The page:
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The post below was published on Friday, October 8th, 2010 at 12:21 PM.

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Second District: Nondelegable Duties

Duty fans will appreciate this slip-and-fall decision from the Second District. The court explained that a negligence claim based on a nondelegable duty theory is sufficiently connected to an active negligence claim that an amendment alleging the former relates back to a complaint alleging the latter.

The decision includes an interesting discussion concerning the nature of nondelegable duty claims and how they differ from vicarious liability claims. As the court explained, nondelegable duty and vicarious liability claims are distinct from one another, even though they share some common characteristics and have occasionally been lumped together. Breaching a nondelegable duty is a form of active negligence.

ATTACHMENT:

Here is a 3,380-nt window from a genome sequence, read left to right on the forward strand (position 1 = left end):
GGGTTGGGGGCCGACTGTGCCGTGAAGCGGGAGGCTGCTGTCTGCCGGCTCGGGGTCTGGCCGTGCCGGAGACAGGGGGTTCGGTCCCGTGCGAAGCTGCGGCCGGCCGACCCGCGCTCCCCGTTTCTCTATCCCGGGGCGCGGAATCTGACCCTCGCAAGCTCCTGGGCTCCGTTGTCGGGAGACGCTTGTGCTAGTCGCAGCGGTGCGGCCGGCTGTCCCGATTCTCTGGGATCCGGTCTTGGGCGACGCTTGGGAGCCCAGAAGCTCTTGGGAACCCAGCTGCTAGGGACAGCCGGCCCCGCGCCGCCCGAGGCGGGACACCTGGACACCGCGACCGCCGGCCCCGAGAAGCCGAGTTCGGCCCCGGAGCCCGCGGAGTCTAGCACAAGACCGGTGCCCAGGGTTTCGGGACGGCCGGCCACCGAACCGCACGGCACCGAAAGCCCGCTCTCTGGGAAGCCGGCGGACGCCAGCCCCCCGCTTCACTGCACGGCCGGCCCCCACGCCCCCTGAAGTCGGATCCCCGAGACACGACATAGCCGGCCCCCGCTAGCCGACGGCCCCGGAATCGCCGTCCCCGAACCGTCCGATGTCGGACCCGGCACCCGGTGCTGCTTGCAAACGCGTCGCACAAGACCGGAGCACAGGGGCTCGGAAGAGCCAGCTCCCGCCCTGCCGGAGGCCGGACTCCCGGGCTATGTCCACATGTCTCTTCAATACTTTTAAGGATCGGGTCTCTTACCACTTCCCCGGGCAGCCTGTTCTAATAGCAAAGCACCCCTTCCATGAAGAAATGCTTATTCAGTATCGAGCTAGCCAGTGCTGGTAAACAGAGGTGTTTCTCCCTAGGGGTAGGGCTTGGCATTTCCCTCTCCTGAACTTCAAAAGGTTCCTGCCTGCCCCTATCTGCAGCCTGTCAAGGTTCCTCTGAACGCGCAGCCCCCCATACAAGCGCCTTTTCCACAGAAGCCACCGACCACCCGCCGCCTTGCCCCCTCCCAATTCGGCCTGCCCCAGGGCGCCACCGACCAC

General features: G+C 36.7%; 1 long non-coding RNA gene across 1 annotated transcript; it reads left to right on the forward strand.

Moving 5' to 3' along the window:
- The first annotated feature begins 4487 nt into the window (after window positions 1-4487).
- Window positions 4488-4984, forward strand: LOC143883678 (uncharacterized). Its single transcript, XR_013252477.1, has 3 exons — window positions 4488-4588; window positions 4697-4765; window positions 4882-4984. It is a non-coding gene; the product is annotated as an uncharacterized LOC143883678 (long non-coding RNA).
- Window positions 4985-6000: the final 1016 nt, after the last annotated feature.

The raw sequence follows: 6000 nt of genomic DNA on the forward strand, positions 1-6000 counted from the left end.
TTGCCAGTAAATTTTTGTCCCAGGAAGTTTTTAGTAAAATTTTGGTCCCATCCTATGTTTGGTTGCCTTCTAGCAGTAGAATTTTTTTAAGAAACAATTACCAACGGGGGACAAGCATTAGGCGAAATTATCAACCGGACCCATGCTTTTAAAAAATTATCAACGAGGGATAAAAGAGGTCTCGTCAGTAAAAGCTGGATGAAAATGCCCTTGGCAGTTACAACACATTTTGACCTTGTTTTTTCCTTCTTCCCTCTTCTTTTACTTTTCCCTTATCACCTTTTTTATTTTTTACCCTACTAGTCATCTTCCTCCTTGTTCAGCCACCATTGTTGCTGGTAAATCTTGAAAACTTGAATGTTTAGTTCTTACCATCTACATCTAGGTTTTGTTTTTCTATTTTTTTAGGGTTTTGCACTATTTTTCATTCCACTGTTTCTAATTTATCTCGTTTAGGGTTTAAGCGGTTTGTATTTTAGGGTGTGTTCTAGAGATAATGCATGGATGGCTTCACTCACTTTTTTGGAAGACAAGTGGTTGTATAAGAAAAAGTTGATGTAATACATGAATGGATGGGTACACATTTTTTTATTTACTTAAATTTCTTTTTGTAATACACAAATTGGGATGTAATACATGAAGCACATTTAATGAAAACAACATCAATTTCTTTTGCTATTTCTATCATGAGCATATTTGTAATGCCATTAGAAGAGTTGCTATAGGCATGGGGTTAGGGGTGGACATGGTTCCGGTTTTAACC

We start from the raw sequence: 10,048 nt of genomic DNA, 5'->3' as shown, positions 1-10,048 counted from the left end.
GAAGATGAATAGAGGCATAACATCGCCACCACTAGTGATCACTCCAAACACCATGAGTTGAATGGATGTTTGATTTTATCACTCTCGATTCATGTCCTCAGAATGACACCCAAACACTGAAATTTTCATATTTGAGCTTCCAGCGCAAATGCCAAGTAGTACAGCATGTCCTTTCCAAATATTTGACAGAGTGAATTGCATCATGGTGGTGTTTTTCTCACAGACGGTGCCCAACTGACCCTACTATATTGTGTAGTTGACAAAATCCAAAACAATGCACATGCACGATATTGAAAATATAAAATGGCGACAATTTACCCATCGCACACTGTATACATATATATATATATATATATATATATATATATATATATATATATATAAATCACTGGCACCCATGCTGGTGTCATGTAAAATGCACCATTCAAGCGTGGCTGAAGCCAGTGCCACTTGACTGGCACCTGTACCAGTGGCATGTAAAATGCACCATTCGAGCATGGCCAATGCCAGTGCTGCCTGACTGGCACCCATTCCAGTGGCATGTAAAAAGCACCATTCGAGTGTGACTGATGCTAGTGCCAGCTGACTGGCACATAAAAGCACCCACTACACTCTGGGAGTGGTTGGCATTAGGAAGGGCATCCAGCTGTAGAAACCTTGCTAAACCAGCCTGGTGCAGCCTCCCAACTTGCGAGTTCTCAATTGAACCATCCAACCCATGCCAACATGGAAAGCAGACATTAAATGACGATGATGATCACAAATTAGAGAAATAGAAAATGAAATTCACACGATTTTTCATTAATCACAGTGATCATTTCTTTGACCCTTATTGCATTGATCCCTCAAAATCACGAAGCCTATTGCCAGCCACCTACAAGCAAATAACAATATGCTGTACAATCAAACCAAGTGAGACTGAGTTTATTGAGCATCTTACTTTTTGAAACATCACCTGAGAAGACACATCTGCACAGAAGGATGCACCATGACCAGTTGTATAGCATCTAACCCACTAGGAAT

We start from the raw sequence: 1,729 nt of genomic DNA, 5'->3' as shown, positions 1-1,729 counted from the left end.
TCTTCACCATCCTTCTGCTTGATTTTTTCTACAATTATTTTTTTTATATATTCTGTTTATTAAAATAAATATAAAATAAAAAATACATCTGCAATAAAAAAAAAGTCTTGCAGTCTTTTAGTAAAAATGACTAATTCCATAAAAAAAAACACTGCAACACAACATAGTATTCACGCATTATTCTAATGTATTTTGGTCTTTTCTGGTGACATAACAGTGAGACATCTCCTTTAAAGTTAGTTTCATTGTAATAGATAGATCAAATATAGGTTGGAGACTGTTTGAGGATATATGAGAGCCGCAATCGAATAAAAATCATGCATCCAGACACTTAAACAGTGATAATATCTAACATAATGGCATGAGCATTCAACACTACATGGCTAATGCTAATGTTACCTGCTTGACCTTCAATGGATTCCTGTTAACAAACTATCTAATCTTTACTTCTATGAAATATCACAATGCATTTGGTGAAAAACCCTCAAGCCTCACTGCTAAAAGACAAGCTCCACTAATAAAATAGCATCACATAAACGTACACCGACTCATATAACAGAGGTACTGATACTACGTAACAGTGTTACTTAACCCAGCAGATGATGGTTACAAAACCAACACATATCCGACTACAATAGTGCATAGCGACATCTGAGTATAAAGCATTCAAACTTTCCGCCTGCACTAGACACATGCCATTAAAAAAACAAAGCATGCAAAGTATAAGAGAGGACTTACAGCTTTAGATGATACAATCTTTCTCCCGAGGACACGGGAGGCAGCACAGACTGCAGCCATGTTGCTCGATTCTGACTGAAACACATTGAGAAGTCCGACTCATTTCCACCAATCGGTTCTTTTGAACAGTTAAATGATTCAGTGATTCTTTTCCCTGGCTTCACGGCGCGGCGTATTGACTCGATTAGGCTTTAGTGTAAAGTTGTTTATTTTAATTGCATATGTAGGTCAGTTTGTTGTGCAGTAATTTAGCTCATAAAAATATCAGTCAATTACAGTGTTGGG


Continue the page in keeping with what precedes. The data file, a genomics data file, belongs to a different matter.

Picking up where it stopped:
The case involved a slip-and-fall on a business’s premises, and the court explained that the person in possession and control of such premises has a nondelegable statutory duty to maintain them in a reasonably safe condition. Hiring an independent contractor to maintain the premises does not eliminate this duty, the court held, and the owner’s “liability, if any, for the alleged breach of its nondelegable duty of care [i]s not dependent on the acts or omissions of” the independent contractor. Perhaps the key word there is “dependent” — the owner’s liability may well turn on the independent contractor’s alleged acts, just as if the contractor had been a mere agent.

Glancing at the counsel list, I am happy to see one of my former firm colleagues making her way. Nice win, Laura.

















































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